|||         0:   Increment A bus address after copy
|||         1/3: Fixed
|||         2:   Decrement A bus address after copy
||+------- (Unused)
|+-------- Indirect (HDMA only)
+--------- Direction: 0=Copy from A to B, 1=Copy from B to A

On power-on: DMAPn = $FF

The transfer pattern (P) controls the address pattern for different register types, and for HDMA also the number of bytes delivered per table entry.

For example: pattern 1 allows a DMA copy to VRAM, which requires writing to two alternating addresses.

DMA transfer patterns
Pattern HDMA bytes B Bus address Usage example
0 1 +0 WRAM, Mode 7 graphics/tilemap
1 2 +0 +1 VRAM
2 2 +0 +0 OAM, CGRAM
3 4 +0 +0 +1 +1 Scroll positions, Mode 7 parameters
4 4 +0 +1 +2 +3 Window
5 4 +0 +1 +0 +1 (Undocumented)
6 2 +0 +0 (Same as 2, undocumented)
7 4 +0 +0 +1 +1 (Same as 3, undocumented)

A fixed address adjust mode (A) can be used to fill the DMA target with a single repeated byte of data.

BBADn - B-bus address ($43n1 read/write) (n = 0..7)

7  bit  0
---- ----
|||| ||||
++++-++++- Selects a hardware register to read or write from, in the $2100-$21ff range

On power-on: BBADn = $FF

This can be used with various PPU registers, and also WMDATA.

Avoid starting a transfer with BBADn = $00. This causes some CPU revisions to silently fail to start a transfer. Instead, if controlling INIDISP through HDMA, use BBADn = $FF and pattern 1 to write the same value to $21FF and $2100.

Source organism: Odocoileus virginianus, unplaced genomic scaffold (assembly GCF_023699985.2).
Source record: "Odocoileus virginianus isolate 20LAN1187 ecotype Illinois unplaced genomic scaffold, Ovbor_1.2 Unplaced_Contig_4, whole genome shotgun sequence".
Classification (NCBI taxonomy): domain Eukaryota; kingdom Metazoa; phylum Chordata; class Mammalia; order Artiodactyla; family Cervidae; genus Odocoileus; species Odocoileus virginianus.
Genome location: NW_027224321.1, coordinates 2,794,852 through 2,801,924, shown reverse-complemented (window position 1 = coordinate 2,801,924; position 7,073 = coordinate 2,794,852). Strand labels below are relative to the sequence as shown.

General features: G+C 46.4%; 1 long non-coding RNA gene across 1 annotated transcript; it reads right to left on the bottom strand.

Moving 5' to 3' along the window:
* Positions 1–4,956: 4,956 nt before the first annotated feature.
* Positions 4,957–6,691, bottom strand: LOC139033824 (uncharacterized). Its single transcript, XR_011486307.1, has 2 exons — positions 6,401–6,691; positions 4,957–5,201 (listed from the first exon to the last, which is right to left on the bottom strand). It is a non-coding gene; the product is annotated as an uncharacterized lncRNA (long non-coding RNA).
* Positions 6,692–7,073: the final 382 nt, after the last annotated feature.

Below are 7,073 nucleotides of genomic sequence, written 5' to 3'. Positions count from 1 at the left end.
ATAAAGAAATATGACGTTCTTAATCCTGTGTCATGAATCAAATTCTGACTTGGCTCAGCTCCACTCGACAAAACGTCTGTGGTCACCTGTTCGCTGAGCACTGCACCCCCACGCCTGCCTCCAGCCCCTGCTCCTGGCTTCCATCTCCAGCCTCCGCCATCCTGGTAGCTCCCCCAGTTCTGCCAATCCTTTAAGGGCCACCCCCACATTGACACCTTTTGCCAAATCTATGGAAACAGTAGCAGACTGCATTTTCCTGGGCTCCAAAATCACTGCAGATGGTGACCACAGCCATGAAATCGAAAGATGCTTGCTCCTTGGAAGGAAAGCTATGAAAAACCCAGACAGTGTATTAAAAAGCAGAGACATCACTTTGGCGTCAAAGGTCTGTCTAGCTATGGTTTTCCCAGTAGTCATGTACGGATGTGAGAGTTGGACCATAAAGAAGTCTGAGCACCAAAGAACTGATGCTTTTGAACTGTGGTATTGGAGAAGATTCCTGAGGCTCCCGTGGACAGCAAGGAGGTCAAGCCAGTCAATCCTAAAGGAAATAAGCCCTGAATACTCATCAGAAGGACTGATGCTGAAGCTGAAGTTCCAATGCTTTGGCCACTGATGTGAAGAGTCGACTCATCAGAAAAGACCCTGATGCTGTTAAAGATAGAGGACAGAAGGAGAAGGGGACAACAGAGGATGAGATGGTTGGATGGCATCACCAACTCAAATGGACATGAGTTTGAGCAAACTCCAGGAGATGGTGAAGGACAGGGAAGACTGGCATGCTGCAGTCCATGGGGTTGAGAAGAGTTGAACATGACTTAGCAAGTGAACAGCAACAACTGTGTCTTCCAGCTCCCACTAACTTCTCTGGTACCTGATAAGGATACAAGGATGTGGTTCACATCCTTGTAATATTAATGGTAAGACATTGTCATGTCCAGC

UNUSEDn - Unused byte ($43nB and $43nF read/write) (n = 0..7)

7  bit  0
---- ----
|||| ||||
++++-++++- One unused byte available through two different addresses

On power-on: UNUSEDn = $FF

Seems to have no effect on DMA or HDMA, and this register cannot be used as a source for a DMA fill.

Configuration registers (DMA)

A1TnL, A1TnH, A1Bn - DMA Current Address ($43n2, $43n3, $43n4 read/write) (n = 0..7)

  A1Bn        A1TnH       A1TnL
  $43n4       $43n3       $43n2
7  bit  0   7  bit  0   7  bit  0
---- ----   ---- ----   ---- ----
|||| ||||   |||| ||||   |||| ||||
++++-++++---++++-++++---++++-++++- Address on the A bus

On power-on: A1Tn = $FFFFFF

The low 16-bits of this address change as the DMA happens, but the bank byte is fixed. DMA can not cross banks.

DMA cannot access A-bus addresses that overlap MMIO registers: $2100-$21FF, $4000-$41FF, $4200-$421F, $4300-$437F.

HDMA uses these registers for its table address instead.

DASnL, DASnH - DMA Byte-Counter ($43n5, $43n6 read/write) (n = 0..7)